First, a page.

Guest blogger, Julie Yackley, author of Ode To Bermuda Grass: My Journey though Grief, Loss and Adoption shares her own adoption journey. She shares the full circle of her life from being a fellow adoptee to an amazing foster parent, what a beautiful journey she is on. Please note this is her personal story, please respect her journey she has chosen to share with us.
I can still remember when a friend of mine saw a picture of my dad for the first time and was shocked to see how tall he was or at least that’s what I thought she would be shocked about. Instead she casually says to me that she didn’t know I was adopted. I laughed, probably more than I should have. It was mind blowing that this friend didn’t know that I was adopted. I was so used to “everyone” knowing that I was adopted that for someone to question it was almost comical. Looking back however I know that it wasn’t hard to tell, a little Korean girl holding hands of two Caucasian parents kind of gave it away. There was no way that people didn’t know that I was adopted, once they saw my parents. I don’t recall it ever being a bad thing, it is part of who I am and it has made me who I am today.
For a long time I struggled with fitting in with other Koreans or even other Asians in general. I had gone up around a sea of Caucasian faces, I didn’t know anything different. Culturally I had not grown up with a lot of Korean or Asian customs or traditions and so I stood out in that crowd. I was either standing out because of my physical appearance or because I was not part of the same culture. While I explored my “lost” ethnicity I began to incorporate certain things into my day to day life and slowly but surely I’m able to exist in two completely different worlds.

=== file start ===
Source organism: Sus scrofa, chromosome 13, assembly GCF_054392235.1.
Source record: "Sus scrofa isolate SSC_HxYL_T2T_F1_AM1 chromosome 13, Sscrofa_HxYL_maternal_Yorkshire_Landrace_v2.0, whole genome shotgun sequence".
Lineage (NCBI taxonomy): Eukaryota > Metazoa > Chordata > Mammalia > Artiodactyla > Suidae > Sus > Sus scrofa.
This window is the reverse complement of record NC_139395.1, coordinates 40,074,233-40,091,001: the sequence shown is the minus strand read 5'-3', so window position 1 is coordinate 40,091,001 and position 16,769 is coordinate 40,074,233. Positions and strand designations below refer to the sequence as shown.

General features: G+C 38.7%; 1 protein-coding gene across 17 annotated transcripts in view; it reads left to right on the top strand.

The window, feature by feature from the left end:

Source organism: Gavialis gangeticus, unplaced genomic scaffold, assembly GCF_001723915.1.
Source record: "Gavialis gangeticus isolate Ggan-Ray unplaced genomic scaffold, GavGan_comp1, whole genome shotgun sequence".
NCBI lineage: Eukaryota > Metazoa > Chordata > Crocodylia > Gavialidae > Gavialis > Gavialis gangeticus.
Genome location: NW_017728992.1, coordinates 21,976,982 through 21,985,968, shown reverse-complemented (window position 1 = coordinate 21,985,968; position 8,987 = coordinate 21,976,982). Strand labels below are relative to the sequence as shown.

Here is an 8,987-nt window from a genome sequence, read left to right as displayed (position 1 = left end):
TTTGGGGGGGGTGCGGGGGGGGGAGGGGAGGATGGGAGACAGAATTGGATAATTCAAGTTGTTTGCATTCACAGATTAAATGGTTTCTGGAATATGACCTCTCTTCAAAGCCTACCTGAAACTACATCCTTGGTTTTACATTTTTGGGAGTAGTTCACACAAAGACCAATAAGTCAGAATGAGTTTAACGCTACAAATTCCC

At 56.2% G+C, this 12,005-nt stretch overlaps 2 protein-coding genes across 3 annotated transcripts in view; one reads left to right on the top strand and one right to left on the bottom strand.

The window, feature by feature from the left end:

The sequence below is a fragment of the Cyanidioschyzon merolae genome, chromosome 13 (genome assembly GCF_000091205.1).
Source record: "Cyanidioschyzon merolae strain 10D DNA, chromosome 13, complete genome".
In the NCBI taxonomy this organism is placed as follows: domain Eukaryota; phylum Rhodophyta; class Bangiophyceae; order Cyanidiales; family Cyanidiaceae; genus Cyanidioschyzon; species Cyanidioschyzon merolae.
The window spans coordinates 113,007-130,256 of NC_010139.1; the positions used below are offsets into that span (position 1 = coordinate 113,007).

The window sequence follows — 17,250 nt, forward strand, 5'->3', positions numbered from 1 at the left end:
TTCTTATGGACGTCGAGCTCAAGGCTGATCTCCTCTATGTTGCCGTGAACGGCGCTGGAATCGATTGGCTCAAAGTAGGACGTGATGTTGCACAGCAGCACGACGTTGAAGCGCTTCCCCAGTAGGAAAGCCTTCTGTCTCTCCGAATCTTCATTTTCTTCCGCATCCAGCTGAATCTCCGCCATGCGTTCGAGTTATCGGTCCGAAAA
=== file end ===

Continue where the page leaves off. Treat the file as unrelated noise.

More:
My son was born in 2010 and I thought my heart was about to burst. It was such a surreal thing seeing a tiny baby with features similar to your own. Even now, eight years later I still stop and smile that there is someone who looks like me and shares my features. I never thought that something so little would mean so much to me.
In 2014, I became a foster parent. The experience in and of itself can be a pretty lengthy process, from the paperwork to the training classes, a lot of your life ends up on display. When our first placement arrived, I could barely contain my excitement. I can still remember watching her walk toward the apartment and only being able to see her blonde hair.
On more than one occasion, I have been questioned if I am her mom. To be honest I thought it would shock me more than it does and although I may have to set the record straight a few times and endure their confused looks, I wouldn’t change it. There are times where I know that it bothers her that she did now grow in my tummy like her brother and it is those times I tell her how much I love her and tell her all the things she “inherited” from me. I tell her that she is sassy like me and usually that is when she tells me that we have the same eyes. Whether we resemble each other or not, I am her mother, and she is my sassy silly daughter and I wouldn’t have it any other way.